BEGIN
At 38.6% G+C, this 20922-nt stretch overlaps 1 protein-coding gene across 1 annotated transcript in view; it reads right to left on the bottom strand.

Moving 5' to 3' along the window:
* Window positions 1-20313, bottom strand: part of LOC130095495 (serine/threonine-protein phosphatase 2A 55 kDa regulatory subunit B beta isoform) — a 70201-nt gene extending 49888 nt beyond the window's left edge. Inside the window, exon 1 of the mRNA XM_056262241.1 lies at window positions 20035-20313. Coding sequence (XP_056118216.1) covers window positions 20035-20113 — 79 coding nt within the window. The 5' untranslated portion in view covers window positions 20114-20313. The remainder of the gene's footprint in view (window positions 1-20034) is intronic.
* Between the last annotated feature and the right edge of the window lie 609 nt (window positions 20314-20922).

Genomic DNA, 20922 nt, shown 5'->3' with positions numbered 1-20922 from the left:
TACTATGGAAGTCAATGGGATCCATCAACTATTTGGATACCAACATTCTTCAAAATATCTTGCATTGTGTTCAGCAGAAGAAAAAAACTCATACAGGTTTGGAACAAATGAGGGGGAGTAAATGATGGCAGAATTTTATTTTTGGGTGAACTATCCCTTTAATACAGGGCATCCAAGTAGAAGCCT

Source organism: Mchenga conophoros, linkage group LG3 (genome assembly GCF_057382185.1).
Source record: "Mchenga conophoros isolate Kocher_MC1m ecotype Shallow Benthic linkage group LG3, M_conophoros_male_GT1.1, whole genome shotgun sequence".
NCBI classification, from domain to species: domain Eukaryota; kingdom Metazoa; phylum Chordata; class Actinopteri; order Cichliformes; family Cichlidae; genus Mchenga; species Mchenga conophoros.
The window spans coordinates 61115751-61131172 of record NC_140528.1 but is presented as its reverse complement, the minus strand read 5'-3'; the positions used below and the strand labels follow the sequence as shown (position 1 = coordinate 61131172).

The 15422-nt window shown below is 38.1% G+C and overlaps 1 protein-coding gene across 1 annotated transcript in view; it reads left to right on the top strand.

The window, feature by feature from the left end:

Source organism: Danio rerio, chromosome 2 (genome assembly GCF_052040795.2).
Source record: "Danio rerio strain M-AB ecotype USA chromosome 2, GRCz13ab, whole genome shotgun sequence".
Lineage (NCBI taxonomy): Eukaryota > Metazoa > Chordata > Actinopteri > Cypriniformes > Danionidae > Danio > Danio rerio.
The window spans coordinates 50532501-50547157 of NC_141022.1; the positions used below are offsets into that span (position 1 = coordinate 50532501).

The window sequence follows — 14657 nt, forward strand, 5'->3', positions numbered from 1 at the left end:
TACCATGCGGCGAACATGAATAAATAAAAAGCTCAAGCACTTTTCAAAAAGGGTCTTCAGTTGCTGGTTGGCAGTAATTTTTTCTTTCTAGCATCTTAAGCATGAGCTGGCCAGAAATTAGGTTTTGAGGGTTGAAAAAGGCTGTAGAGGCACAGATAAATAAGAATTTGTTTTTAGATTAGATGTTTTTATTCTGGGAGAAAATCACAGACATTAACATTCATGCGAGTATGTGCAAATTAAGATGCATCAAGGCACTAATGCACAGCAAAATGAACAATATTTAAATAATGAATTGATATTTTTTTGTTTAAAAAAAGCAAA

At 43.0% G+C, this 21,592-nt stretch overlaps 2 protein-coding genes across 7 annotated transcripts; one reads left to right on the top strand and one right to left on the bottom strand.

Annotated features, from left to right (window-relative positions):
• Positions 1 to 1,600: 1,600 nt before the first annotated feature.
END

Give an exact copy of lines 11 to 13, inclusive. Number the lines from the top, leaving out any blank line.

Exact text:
The 15422-nt window shown below is 38.1% G+C and overlaps 1 protein-coding gene across 1 annotated transcript in view; it reads left to right on the top strand.

The window, feature by feature from the left end:

Source organism: Danio rerio, chromosome 2 (genome assembly GCF_052040795.2).